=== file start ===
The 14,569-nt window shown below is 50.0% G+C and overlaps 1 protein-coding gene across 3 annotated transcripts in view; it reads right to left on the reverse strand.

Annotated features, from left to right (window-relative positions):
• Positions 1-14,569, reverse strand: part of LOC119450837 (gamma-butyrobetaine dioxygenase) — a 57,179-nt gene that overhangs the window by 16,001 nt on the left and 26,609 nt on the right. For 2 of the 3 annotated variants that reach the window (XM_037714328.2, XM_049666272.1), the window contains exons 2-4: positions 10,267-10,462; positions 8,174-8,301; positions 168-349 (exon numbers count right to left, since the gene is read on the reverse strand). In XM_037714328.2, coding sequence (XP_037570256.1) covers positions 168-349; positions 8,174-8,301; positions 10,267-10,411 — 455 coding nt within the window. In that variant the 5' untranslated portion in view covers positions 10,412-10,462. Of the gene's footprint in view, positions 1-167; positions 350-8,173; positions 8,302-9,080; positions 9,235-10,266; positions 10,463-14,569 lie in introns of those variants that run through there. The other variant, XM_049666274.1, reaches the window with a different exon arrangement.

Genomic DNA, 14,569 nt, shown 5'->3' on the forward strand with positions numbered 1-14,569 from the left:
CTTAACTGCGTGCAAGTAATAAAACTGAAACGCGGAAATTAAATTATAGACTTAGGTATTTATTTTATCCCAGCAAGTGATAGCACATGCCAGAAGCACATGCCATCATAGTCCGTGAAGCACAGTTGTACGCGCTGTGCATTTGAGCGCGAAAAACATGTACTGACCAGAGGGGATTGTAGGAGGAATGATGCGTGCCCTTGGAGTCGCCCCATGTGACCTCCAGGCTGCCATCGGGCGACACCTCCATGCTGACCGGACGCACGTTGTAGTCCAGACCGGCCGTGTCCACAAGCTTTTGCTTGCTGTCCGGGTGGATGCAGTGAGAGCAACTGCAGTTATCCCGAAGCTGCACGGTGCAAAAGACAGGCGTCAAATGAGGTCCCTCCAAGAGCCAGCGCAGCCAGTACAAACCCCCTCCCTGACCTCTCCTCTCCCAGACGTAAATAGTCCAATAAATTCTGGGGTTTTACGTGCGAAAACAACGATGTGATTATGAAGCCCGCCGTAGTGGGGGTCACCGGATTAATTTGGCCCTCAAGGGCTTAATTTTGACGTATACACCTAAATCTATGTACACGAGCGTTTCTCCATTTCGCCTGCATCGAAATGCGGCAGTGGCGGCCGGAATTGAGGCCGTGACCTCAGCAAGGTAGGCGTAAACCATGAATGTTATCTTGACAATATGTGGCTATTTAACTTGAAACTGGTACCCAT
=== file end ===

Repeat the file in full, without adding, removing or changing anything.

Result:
The 14,569-nt window shown below is 50.0% G+C and overlaps 1 protein-coding gene across 3 annotated transcripts in view; it reads right to left on the reverse strand.

Annotated features, from left to right (window-relative positions):
• Positions 1-14,569, reverse strand: part of LOC119450837 (gamma-butyrobetaine dioxygenase) — a 57,179-nt gene that overhangs the window by 16,001 nt on the left and 26,609 nt on the right. For 2 of the 3 annotated variants that reach the window (XM_037714328.2, XM_049666272.1), the window contains exons 2-4: positions 10,267-10,462; positions 8,174-8,301; positions 168-349 (exon numbers count right to left, since the gene is read on the reverse strand). In XM_037714328.2, coding sequence (XP_037570256.1) covers positions 168-349; positions 8,174-8,301; positions 10,267-10,411 — 455 coding nt within the window. In that variant the 5' untranslated portion in view covers positions 10,412-10,462. Of the gene's footprint in view, positions 1-167; positions 350-8,173; positions 8,302-9,080; positions 9,235-10,266; positions 10,463-14,569 lie in introns of those variants that run through there. The other variant, XM_049666274.1, reaches the window with a different exon arrangement.

Genomic DNA, 14,569 nt, shown 5'->3' on the forward strand with positions numbered 1-14,569 from the left:
CTTAACTGCGTGCAAGTAATAAAACTGAAACGCGGAAATTAAATTATAGACTTAGGTATTTATTTTATCCCAGCAAGTGATAGCACATGCCAGAAGCACATGCCATCATAGTCCGTGAAGCACAGTTGTACGCGCTGTGCATTTGAGCGCGAAAAACATGTACTGACCAGAGGGGATTGTAGGAGGAATGATGCGTGCCCTTGGAGTCGCCCCATGTGACCTCCAGGCTGCCATCGGGCGACACCTCCATGCTGACCGGACGCACGTTGTAGTCCAGACCGGCCGTGTCCACAAGCTTTTGCTTGCTGTCCGGGTGGATGCAGTGAGAGCAACTGCAGTTATCCCGAAGCTGCACGGTGCAAAAGACAGGCGTCAAATGAGGTCCCTCCAAGAGCCAGCGCAGCCAGTACAAACCCCCTCCCTGACCTCTCCTCTCCCAGACGTAAATAGTCCAATAAATTCTGGGGTTTTACGTGCGAAAACAACGATGTGATTATGAAGCCCGCCGTAGTGGGGGTCACCGGATTAATTTGGCCCTCAAGGGCTTAATTTTGACGTATACACCTAAATCTATGTACACGAGCGTTTCTCCATTTCGCCTGCATCGAAATGCGGCAGTGGCGGCCGGAATTGAGGCCGTGACCTCAGCAAGGTAGGCGTAAACCATGAATGTTATCTTGACAATATGTGGCTATTTAACTTGAAACTGGTACCCAT